Japan’s ruling party said Wednesday it will vote September 14 on a replacement for outgoing Prime Minister Shinzo Abe, who is stepping down for health reasons.
The decision kicks off a leadership race in the world’s third-largest economy, with three leading candidates expected to face off in the poll:
Yoshihide Suga is the frontrunner after years as a close advisor to Abe and a powerful role overseeing policy.
His job as chief cabinet secretary involves coordinating between ministries and agencies, as well as being the government’s top spokesman.
While the role has been a stepping stone to the leadership in the past, 71-year-old Suga claimed repeatedly before Abe’s resignation that he was not interested in the top job.
A self-made lawmaker in a party of hereditary politicians, Suga was raised in northern Japan, the eldest son of a strawberry farmer.
He moved to the capital after high school and worked odd jobs to put himself through night college, before being elected in 1987 as a municipal assembly member in Yokohama outside Tokyo. He won a lower house seat in 1996.
The pragmatic politician is seen as a neutral figure within the ruling Liberal Democratic Party. And while he does not command a faction within the party, several of its most powerful have thrown their support behind him.
Suga’s spokesman role has given him little chance to express his own views, but his somewhat anodyne image got a reboot last year when he announced the name of the new imperial era: Reiwa.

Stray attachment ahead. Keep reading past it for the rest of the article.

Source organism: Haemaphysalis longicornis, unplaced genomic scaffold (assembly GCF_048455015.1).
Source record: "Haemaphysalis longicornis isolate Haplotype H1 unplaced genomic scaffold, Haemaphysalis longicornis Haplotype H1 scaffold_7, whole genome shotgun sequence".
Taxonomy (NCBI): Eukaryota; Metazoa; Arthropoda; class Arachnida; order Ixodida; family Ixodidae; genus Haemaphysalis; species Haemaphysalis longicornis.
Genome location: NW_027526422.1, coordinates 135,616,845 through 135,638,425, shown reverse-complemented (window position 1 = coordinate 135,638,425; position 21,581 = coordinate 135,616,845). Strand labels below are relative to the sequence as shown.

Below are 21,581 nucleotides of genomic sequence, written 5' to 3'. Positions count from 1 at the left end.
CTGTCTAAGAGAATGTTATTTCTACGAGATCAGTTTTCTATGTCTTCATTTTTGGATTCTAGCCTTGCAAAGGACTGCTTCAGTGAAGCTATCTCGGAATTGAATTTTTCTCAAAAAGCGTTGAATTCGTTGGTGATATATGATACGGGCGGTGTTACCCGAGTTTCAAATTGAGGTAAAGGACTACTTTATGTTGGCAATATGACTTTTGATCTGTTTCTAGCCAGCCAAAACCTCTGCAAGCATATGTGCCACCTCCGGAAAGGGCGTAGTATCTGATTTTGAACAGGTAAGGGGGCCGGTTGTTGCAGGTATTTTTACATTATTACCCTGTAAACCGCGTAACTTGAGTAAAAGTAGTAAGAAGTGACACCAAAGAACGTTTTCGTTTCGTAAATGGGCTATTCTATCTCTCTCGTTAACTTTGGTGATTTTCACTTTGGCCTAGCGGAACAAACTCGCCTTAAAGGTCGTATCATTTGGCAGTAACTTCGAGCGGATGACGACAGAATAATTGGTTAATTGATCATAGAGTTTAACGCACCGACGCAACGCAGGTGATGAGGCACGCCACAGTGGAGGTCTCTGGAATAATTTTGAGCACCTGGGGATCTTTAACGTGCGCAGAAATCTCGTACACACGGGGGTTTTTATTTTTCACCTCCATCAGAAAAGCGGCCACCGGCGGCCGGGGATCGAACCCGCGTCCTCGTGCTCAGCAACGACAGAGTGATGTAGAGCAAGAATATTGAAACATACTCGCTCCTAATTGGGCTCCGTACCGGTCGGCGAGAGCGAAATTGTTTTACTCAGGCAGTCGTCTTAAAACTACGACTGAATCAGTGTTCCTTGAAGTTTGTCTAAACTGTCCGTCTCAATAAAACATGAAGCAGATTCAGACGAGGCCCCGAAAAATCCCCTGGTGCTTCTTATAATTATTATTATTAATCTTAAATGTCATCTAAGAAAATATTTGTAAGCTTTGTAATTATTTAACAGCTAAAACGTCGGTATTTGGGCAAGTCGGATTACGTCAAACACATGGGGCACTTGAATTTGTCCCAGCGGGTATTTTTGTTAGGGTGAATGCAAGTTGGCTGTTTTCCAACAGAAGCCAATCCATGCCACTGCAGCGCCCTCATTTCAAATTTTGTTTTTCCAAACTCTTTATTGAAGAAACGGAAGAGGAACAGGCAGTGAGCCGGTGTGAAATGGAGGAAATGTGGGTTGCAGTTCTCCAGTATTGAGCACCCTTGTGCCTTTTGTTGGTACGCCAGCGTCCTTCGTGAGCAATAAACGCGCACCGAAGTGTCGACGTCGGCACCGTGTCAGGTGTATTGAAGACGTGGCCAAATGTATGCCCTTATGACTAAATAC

The image of him holding the hand-drawn calligraphy for the name earned him the affectionate nickname “Uncle Reiwa”.
Former defence minister Shigeru Ishiba is the clear public favourite but faces an uphill struggle to win support within his own party.
A military expert with a quirky side — he is a self-confessed 1970s pop fan who has discussed the existence of aliens — Ishiba has made no secret of his interest in the top job.
He challenged Abe for the leadership in the party’s 2018 contest, when he was handily defeated, but has long been mentioned as a potential successor.
The 63-year-old former banker is the scion of a political family and seen as a strong orator with significant experience — he entered parliament aged just 29.
Like Abe he is a defence hawk who wants to strengthen the role of the country’s Self-Defence Forces in the pacifist constitution.
He has served in several cabinet posts, but struggles with his outsider status within the LDP.
In 1993, he left the party, becoming an independent and then briefly joining another party before returning to the fold — a political dalliance many in the LDP have not forgiven.
Fumio Kishida is often described as Abe’s preferred successor, but the soft-spoken 63-year-old appears to be struggling to capitalise on his heir-apparent status.
A political dove and former foreign minister, Kishida is currently the LDP’s policy chief and has made little secret of his ambitions for the highest political office.
He is a scion of a political family from Hiroshima and leads a major faction within the ruling party and is seen as a pair of safe hands.
Unlike some of his rivals for the top job, Kishida has never challenged the prime minister for the leadership, choosing to remain a loyal minister and aide on the understanding that he would eventually be endorsed by Abe.
But that does not appear to have panned out, with Abe saying he would not endorse any one candidate or otherwise influence the race to succeed him.
As a foreign minister between 2012-2017, Kishida dealt with several tough assignments, including negotiating accords with Russia and South Korea.
The highlight of Kishida’s tenure as the top diplomat was to accompany a 2016 trip by Barack Obama as he became the first sitting US president to visit Hiroshima.
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